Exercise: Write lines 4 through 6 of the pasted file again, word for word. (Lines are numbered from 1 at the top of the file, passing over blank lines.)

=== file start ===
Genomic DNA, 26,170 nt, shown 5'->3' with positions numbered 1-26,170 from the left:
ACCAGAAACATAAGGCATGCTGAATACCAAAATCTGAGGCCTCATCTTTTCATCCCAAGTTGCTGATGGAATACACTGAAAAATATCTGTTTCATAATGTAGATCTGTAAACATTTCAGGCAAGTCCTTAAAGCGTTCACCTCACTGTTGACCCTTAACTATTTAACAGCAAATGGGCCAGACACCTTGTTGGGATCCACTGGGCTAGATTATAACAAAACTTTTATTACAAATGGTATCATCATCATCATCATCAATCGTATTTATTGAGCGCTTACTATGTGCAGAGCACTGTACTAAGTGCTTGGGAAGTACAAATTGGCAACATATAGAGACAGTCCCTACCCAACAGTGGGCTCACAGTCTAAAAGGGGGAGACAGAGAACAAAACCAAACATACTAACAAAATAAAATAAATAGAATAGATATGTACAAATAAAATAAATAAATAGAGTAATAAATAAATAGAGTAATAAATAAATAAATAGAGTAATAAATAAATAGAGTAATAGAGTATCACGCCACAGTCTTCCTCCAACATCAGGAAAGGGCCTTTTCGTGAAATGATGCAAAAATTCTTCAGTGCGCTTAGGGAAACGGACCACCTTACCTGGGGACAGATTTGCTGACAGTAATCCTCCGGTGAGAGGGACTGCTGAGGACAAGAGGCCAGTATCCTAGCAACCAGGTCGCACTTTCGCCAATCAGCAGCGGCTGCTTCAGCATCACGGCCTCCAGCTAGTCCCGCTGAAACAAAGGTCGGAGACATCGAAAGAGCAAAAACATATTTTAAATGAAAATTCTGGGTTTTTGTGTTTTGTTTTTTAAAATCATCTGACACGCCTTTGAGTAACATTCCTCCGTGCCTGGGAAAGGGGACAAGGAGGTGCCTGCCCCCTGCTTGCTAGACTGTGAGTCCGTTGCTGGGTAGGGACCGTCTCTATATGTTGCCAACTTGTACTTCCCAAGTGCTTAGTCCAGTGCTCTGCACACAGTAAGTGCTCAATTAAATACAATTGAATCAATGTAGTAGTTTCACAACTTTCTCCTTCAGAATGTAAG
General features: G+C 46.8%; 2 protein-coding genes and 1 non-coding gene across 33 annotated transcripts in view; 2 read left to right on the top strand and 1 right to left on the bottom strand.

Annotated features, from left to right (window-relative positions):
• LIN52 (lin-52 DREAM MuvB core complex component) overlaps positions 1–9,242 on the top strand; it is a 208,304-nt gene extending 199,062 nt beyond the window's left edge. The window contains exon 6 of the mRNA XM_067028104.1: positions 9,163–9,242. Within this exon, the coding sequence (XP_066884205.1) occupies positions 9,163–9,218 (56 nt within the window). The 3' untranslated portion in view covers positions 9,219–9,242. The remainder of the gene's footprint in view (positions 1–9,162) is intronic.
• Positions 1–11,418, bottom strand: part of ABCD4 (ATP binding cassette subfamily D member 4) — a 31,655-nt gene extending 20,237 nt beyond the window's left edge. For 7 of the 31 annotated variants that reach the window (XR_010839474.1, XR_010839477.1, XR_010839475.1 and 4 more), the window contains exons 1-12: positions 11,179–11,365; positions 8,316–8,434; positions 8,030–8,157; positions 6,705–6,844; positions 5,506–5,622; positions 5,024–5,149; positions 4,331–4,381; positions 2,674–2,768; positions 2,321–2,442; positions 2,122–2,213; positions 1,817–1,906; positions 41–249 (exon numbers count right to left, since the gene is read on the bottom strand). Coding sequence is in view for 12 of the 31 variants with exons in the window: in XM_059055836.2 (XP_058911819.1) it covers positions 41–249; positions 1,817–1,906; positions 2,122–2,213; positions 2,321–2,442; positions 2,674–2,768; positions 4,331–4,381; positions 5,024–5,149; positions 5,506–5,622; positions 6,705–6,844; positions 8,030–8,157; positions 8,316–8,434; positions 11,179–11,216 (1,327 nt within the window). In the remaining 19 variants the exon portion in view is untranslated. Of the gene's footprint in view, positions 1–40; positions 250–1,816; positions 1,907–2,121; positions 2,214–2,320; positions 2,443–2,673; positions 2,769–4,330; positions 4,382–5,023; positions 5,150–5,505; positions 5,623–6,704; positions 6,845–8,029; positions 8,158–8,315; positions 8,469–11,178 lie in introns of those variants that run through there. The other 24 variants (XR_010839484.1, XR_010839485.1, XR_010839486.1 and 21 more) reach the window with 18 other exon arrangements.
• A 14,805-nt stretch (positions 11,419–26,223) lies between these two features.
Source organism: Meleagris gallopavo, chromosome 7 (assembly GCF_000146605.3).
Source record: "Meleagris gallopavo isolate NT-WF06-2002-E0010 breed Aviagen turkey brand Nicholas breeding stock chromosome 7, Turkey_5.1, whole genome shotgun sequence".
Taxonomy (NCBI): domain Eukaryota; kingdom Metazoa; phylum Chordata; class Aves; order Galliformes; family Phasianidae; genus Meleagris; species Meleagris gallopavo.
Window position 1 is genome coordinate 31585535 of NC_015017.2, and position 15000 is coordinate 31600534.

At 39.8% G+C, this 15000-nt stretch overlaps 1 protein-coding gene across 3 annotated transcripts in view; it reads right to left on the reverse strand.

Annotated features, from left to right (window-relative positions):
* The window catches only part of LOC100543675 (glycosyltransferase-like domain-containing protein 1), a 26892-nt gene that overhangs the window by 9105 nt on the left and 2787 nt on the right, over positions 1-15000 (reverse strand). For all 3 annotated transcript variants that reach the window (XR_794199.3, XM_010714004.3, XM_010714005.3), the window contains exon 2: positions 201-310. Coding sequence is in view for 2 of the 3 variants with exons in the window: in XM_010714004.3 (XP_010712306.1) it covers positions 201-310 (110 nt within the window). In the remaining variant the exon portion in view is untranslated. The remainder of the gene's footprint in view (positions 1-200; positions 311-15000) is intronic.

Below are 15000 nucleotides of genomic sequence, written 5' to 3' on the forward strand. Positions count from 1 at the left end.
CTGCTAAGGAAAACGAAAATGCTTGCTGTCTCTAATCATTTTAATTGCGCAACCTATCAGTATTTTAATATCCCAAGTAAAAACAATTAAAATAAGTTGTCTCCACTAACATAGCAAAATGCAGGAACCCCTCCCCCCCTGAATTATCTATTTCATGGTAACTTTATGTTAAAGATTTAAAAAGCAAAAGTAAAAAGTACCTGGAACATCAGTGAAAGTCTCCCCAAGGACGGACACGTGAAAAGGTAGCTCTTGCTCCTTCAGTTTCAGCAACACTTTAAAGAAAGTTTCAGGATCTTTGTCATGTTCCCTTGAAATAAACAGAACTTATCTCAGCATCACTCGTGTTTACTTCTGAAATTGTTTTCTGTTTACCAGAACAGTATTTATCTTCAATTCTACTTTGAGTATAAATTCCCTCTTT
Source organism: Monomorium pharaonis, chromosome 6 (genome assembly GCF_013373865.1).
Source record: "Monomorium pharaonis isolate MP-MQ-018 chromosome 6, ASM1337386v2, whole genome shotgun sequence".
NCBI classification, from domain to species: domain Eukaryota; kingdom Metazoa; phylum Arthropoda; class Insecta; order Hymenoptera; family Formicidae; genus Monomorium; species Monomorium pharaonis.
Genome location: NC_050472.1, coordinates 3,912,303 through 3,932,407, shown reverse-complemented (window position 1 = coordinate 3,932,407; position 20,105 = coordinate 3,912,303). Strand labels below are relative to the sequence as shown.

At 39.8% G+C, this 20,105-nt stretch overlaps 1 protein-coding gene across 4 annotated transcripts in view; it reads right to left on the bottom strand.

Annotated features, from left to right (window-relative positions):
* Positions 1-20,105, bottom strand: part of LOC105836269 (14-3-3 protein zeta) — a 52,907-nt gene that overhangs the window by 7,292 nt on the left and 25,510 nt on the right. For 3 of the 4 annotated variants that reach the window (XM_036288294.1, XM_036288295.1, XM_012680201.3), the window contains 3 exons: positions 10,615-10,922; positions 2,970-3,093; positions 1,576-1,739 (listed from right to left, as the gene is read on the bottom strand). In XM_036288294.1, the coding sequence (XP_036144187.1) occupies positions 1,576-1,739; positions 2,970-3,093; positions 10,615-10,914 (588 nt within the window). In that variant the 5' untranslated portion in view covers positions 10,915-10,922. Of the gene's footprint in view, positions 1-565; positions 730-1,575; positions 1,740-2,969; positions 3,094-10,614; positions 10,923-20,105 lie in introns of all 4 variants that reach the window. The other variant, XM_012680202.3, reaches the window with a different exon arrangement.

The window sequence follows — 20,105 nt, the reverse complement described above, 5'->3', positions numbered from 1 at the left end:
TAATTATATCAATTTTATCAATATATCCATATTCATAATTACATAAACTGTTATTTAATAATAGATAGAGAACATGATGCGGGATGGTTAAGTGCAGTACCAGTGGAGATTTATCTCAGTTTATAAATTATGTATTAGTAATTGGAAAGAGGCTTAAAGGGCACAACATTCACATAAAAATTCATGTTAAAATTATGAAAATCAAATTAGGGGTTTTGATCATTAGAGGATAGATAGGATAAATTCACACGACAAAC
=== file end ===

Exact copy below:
Annotated features, from left to right (window-relative positions):
• LIN52 (lin-52 DREAM MuvB core complex component) overlaps positions 1–9,242 on the top strand; it is a 208,304-nt gene extending 199,062 nt beyond the window's left edge. The window contains exon 6 of the mRNA XM_067028104.1: positions 9,163–9,242. Within this exon, the coding sequence (XP_066884205.1) occupies positions 9,163–9,218 (56 nt within the window). The 3' untranslated portion in view covers positions 9,219–9,242. The remainder of the gene's footprint in view (positions 1–9,162) is intronic.
• Positions 1–11,418, bottom strand: part of ABCD4 (ATP binding cassette subfamily D member 4) — a 31,655-nt gene extending 20,237 nt beyond the window's left edge. For 7 of the 31 annotated variants that reach the window (XR_010839474.1, XR_010839477.1, XR_010839475.1 and 4 more), the window contains exons 1-12: positions 11,179–11,365; positions 8,316–8,434; positions 8,030–8,157; positions 6,705–6,844; positions 5,506–5,622; positions 5,024–5,149; positions 4,331–4,381; positions 2,674–2,768; positions 2,321–2,442; positions 2,122–2,213; positions 1,817–1,906; positions 41–249 (exon numbers count right to left, since the gene is read on the bottom strand). Coding sequence is in view for 12 of the 31 variants with exons in the window: in XM_059055836.2 (XP_058911819.1) it covers positions 41–249; positions 1,817–1,906; positions 2,122–2,213; positions 2,321–2,442; positions 2,674–2,768; positions 4,331–4,381; positions 5,024–5,149; positions 5,506–5,622; positions 6,705–6,844; positions 8,030–8,157; positions 8,316–8,434; positions 11,179–11,216 (1,327 nt within the window). In the remaining 19 variants the exon portion in view is untranslated. Of the gene's footprint in view, positions 1–40; positions 250–1,816; positions 1,907–2,121; positions 2,214–2,320; positions 2,443–2,673; positions 2,769–4,330; positions 4,382–5,023; positions 5,150–5,505; positions 5,623–6,704; positions 6,845–8,029; positions 8,158–8,315; positions 8,469–11,178 lie in introns of those variants that run through there. The other 24 variants (XR_010839484.1, XR_010839485.1, XR_010839486.1 and 21 more) reach the window with 18 other exon arrangements.